From 2004 to 2014, Heins worked to improve the uniformity of vegetative cuttings, to provide growers with healthy young plants that would yield uniform, clean crops.

“At one time, New Guinea Impatiens cuttings delivered from stock suppliers were variable in reproductive development resulting in variable crop timing after rooting,” Heins says. “Reliable and uniform flowering of New Guinea Impatiens came from delivery of vegetative cuttings by Oro Farms each week, every week, which soon was followed by other stock producers. Management of vegetative stock using growth regulators has led to more reliable and uniform production of vegetative cuttings over a wide range of species.”

Always the educator, Heins says helping young growers at Oro Farms develop into world-class stock growers was the most rewarding part of his time there.

Heins’ fmaily takes advantage of the ski slopes near their Colorado homestead. From left to right, Christina and Kenny Goodman, Dani and Richard Heins, and Charlene and Royal Heins.

“In God I Trust; All Others Bring Data.”

Over the years, Heins has gained the trust of growers throughout the industry, based on his knowledge, integrity, and penchant for data, and guiding others to think outside the box. With these qualities and his likeable character and relatable advice, plus a 350,000-photo database that allows him to compare current issues with things he’s seen before, he’s built a consulting business to guide growers through production challenges. He remains one of the most in-demand consultants advising growers today, and most of his current clients are on Greenhouse Grower’s Top 100 Growers list.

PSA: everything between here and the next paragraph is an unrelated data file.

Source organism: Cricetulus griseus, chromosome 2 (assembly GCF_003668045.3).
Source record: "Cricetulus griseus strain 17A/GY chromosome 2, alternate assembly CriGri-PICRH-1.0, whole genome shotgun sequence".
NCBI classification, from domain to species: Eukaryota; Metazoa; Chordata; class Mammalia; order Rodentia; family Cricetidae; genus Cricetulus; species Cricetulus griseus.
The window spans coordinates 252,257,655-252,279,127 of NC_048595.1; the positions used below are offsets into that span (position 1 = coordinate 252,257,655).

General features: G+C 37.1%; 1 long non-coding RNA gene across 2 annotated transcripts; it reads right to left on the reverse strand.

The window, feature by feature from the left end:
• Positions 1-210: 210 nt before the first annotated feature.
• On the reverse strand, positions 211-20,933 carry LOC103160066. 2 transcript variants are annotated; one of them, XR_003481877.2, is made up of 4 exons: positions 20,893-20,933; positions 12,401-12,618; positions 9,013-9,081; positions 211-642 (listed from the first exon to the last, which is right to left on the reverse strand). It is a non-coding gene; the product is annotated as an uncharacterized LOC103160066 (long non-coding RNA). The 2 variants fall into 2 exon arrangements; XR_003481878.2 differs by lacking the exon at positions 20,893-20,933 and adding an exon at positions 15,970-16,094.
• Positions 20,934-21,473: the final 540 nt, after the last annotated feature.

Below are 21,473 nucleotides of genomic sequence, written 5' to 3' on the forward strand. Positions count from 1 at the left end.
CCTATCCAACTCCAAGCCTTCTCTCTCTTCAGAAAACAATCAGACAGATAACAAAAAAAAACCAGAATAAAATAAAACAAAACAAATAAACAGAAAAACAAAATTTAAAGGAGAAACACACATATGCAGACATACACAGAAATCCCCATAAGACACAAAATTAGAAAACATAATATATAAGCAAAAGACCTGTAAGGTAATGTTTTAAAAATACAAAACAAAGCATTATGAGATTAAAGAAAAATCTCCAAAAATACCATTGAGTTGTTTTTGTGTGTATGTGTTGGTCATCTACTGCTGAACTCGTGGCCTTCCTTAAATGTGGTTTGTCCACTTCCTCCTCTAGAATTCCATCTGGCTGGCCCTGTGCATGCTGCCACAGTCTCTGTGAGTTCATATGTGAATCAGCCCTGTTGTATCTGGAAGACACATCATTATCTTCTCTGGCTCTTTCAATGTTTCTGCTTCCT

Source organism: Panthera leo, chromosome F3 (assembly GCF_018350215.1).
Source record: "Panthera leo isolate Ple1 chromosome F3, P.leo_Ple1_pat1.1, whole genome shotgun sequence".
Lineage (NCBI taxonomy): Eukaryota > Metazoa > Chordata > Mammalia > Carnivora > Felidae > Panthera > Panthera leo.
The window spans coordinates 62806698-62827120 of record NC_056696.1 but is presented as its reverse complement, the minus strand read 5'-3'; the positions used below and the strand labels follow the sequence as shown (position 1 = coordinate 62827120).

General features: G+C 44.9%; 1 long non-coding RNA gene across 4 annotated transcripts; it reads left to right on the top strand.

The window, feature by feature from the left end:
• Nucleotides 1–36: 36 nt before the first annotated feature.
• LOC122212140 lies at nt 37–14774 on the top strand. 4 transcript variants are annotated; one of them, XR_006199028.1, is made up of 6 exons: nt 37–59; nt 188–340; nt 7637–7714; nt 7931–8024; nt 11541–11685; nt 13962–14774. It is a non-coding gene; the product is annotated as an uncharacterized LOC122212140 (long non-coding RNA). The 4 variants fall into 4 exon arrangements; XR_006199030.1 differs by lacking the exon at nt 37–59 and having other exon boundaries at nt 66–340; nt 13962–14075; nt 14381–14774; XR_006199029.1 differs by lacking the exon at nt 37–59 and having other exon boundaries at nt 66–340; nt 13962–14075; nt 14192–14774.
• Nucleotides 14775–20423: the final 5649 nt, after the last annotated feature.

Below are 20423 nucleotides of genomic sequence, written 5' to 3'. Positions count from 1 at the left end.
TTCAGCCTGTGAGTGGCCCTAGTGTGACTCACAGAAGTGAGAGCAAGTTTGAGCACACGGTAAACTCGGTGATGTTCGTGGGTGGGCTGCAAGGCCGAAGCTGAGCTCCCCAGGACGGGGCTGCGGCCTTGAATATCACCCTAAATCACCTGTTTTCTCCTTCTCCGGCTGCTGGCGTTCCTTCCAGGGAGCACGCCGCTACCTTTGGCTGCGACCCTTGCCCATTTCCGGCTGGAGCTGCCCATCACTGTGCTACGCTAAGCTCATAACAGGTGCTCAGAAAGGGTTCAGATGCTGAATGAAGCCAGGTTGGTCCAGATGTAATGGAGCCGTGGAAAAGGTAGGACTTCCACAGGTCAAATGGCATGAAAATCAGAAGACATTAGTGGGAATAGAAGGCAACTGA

“During consulting visits, the goal has always been to explain the basis for an answer to a question, rather than just answering the question,” Heins says. “The goal has always been to educate the growing team for the future, rather than needing to answer the same question again.”

Retaining corporate knowledge is a challenge Heins says he’s concerned about for floriculture’s future, and greenhouse operations need to consider how they’ll keep growers engaged and employed.

“Many companies rely on a small group of excellent growers,” Heins says. “Loss of one or more results in a significant loss in corporate knowledge. The key is to be certain these employees feel valued on a personal and financial level. A big challenge most floriculture owners face is the poaching of their grower talent by the cannabis industry that is willing to compensate significantly more than the typical grower compensation. Floriculture growers will continue to be the pool cannabis operations look to for employees.”

“In the Perfect World…”

Heins’ consulting takes him around the country to grower operations nearly every week. But when he’s not traveling, he can be found on the ski slopes or hiking trails near his home in Winter Park, CO, where he lives with his wife of 44 years, Charlene. A retired CPA who ran her own practice, Charlene has supported Heins throughout his career and also helped nurture his graduate students, along with their own children, Christina and Richard. To celebrate his birthday this month, Heins is planning a 140-mile hike in England with Charlene, and Christina and her husband. Heins has been planning it for the past year because making memories is a priority, he says, and family always comes first.